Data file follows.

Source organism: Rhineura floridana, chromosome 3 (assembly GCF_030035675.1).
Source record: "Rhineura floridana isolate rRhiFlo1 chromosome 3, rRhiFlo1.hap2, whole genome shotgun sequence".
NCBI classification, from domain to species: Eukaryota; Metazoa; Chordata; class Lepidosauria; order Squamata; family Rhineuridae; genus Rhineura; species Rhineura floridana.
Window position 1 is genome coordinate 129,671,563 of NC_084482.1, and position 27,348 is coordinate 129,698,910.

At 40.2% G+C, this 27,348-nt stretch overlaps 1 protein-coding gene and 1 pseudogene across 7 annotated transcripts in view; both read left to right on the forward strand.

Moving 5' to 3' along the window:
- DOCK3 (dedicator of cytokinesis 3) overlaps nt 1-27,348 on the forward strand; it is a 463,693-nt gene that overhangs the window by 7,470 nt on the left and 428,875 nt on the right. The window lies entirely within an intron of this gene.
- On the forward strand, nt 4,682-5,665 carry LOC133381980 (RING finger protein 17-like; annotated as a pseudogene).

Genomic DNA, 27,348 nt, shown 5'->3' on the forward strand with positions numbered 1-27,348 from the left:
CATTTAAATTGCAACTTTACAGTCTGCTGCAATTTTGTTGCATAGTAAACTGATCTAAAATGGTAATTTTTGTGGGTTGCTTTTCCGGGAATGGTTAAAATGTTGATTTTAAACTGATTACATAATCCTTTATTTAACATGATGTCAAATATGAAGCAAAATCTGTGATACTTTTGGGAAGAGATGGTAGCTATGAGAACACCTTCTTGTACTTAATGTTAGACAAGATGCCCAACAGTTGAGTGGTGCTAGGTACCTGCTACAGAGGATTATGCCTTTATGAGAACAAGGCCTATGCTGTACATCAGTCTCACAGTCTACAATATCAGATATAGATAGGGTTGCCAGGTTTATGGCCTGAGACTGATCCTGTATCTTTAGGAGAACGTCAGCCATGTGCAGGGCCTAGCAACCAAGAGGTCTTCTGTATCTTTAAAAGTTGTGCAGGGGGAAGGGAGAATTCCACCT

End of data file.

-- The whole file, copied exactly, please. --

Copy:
Source organism: Rhineura floridana, chromosome 3 (assembly GCF_030035675.1).
Source record: "Rhineura floridana isolate rRhiFlo1 chromosome 3, rRhiFlo1.hap2, whole genome shotgun sequence".
NCBI classification, from domain to species: Eukaryota; Metazoa; Chordata; class Lepidosauria; order Squamata; family Rhineuridae; genus Rhineura; species Rhineura floridana.
Window position 1 is genome coordinate 129,671,563 of NC_084482.1, and position 27,348 is coordinate 129,698,910.

At 40.2% G+C, this 27,348-nt stretch overlaps 1 protein-coding gene and 1 pseudogene across 7 annotated transcripts in view; both read left to right on the forward strand.

Moving 5' to 3' along the window:
- DOCK3 (dedicator of cytokinesis 3) overlaps nt 1-27,348 on the forward strand; it is a 463,693-nt gene that overhangs the window by 7,470 nt on the left and 428,875 nt on the right. The window lies entirely within an intron of this gene.
- On the forward strand, nt 4,682-5,665 carry LOC133381980 (RING finger protein 17-like; annotated as a pseudogene).

Genomic DNA, 27,348 nt, shown 5'->3' on the forward strand with positions numbered 1-27,348 from the left:
CATTTAAATTGCAACTTTACAGTCTGCTGCAATTTTGTTGCATAGTAAACTGATCTAAAATGGTAATTTTTGTGGGTTGCTTTTCCGGGAATGGTTAAAATGTTGATTTTAAACTGATTACATAATCCTTTATTTAACATGATGTCAAATATGAAGCAAAATCTGTGATACTTTTGGGAAGAGATGGTAGCTATGAGAACACCTTCTTGTACTTAATGTTAGACAAGATGCCCAACAGTTGAGTGGTGCTAGGTACCTGCTACAGAGGATTATGCCTTTATGAGAACAAGGCCTATGCTGTACATCAGTCTCACAGTCTACAATATCAGATATAGATAGGGTTGCCAGGTTTATGGCCTGAGACTGATCCTGTATCTTTAGGAGAACGTCAGCCATGTGCAGGGCCTAGCAACCAAGAGGTCTTCTGTATCTTTAAAAGTTGTGCAGGGGGAAGGGAGAATTCCACCT